I'm working on an oil landscape now for an oil painting project class, and the demos and lectures have really helped modify the reference to get a much better composition than I would have had using my past approach.

Johannes Instructor
01-12-2011, 12:44 PM
Oh believe me, you are not alone in that...! :)

The only problem this creates is that none of the landscapes I've done in the past look very good anymore either. :lol: I am kidding because that's a good thing.

My wife and I had an interesting experience last weekend. (She's been watching most of the demos with me, although she's not as obsessive about painting as I am right now.) Daniel Smith is headquartered in Seattle, and they have free demos by local artists at each of their stores pretty much every weekend - and some of them are good (plus my attitude is that you can always learn something by watching and studying) and so we go to them. I've been to several of them now, and the one this weekend was a landscape pastel. I wanted to stand up and yell - 'No, that's not a melodic line! or...'Stay away from the no fly zone there.' Fortunately I restrained myself. :) :o

I'm working on an oil landscape now for an oil painting project class, and the demos and lectures have really helped modify the reference to get a much better composition than I would have had using my past approach.

Again I feel in general we tend to rely too heavily on photos. I will be giving a course any weekend now to help overcome this dependancy. I am still waiting for F&W publications to send me the agreement for me to be sponsored to get started. The ball is in their court and I am waiting for them to make the next move. I've got my lessons already written and the material ready to go.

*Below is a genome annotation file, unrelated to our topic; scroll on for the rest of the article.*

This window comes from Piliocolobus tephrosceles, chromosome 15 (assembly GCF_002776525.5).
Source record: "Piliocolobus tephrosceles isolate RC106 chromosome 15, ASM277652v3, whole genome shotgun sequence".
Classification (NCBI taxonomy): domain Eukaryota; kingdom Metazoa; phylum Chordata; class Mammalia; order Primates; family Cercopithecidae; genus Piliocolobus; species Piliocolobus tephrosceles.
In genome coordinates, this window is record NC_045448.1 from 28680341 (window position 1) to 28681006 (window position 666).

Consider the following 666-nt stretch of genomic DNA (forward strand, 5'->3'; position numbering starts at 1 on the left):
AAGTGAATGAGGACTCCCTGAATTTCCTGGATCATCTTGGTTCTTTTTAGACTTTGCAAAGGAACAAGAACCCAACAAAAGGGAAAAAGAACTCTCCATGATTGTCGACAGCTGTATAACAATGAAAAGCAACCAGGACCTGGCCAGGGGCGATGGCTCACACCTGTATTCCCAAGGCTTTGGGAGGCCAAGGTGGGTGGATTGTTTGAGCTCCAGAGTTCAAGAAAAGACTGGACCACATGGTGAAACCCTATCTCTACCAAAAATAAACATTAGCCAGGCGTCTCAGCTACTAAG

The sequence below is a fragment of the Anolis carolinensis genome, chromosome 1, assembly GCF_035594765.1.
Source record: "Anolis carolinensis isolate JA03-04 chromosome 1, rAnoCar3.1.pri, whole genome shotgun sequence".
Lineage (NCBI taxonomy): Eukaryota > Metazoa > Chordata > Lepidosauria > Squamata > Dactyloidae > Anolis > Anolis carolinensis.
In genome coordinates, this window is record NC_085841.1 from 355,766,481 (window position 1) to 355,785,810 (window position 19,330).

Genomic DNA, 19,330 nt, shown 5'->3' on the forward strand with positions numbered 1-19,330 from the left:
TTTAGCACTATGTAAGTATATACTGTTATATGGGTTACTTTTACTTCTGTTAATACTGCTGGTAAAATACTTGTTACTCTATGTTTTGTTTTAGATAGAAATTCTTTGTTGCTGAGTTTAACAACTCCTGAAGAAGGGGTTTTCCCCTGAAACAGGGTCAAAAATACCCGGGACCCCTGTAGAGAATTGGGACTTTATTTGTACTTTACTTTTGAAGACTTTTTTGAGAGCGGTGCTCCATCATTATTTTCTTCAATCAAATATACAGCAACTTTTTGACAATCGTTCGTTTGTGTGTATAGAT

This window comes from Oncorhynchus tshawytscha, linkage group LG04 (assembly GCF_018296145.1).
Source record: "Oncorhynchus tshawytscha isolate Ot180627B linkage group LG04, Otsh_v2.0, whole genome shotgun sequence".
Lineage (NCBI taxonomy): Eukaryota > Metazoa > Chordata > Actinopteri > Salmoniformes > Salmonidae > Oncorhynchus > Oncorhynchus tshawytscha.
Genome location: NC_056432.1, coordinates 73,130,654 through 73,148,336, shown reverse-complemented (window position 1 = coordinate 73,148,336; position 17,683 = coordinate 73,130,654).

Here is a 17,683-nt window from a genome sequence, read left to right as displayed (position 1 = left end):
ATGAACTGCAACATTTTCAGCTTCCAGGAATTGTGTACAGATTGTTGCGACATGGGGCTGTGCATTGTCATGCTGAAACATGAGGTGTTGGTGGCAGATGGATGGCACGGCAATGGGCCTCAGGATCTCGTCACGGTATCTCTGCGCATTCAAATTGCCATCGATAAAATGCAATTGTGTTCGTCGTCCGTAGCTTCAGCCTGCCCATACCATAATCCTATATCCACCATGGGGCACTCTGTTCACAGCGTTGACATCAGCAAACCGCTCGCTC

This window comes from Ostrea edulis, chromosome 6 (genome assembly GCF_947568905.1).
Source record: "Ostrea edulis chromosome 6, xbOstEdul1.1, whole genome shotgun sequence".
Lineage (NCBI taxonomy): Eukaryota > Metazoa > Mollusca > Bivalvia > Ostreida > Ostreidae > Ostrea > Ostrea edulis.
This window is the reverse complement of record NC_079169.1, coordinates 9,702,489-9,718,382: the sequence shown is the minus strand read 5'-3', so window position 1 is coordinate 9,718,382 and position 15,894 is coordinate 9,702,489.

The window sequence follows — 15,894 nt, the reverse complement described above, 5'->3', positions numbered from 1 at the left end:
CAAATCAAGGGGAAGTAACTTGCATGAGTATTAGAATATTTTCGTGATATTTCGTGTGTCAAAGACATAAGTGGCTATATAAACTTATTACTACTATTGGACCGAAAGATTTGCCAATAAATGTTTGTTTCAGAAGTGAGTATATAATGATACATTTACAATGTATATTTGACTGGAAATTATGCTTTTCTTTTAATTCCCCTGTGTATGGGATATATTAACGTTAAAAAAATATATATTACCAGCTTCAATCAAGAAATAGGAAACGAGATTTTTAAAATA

winecountry
01-12-2011, 01:17 PM
Just for learning this am I completely simplifying it. I'll work out the the comp at least before leave it.

I just listened to a dvd of Scott Christensen...only 1 of 30 of his paintings make it to the gallery, I watched another dvd of one of the top landscape artists in the country and he said painting A had real problems and he was going to rework it...Painting A to me looked perfect I would have been so happy to do it that well. The more you learn about your work, and advance as a painter, the more discerning your eye become and your standards rise....a way to check that out is go back 2 years and look at your work...are you happy with it, or do you see some weak areas you didn't notice when you did it.

In the interests of getting back on the horse after you fall off I did a quick recompose this morning, not going on but good to see I learned from the flop and this would def work better. and still conveys the rocky coast
http://www.wetcanvas.com/Community/images/12-Jan-2011/103030-rework_rocks.jpg

granddad
01-12-2011, 01:45 PM
Yea, I am waiting on the lessons, can't wait for the lessons. I wish F&W publications would hurry up. I have been struggling with a landscape but will post it when done for C and C, but I know there is a lot wrong with it, just by knowing what Johannes has already discussed with us though Webinar. I just not to sure how to fix the problems, hince I struggling with it. Maybe one thing is its to big, its a 20 x 24. Next one I wil do smaller for sure. james

flowergram
01-12-2011, 02:05 PM
That's exciting news, I am anxious as well, am unable to watch the demos on justintv. Does anyone know if the watercolor demo and the critiques given in December are available as yet? Will these weekend demos be available?
Georgi

rugman
01-12-2011, 02:06 PM
I enjoy this thread, everyone learning together.

Colleen- kudos to you for sharing your "stinker" paintings.

Well, I reworked this painting. The paint was tacky enough to slop some more paint on it:). I spent an hour or so reworking, .... no more work on this, but CC definetly still welcome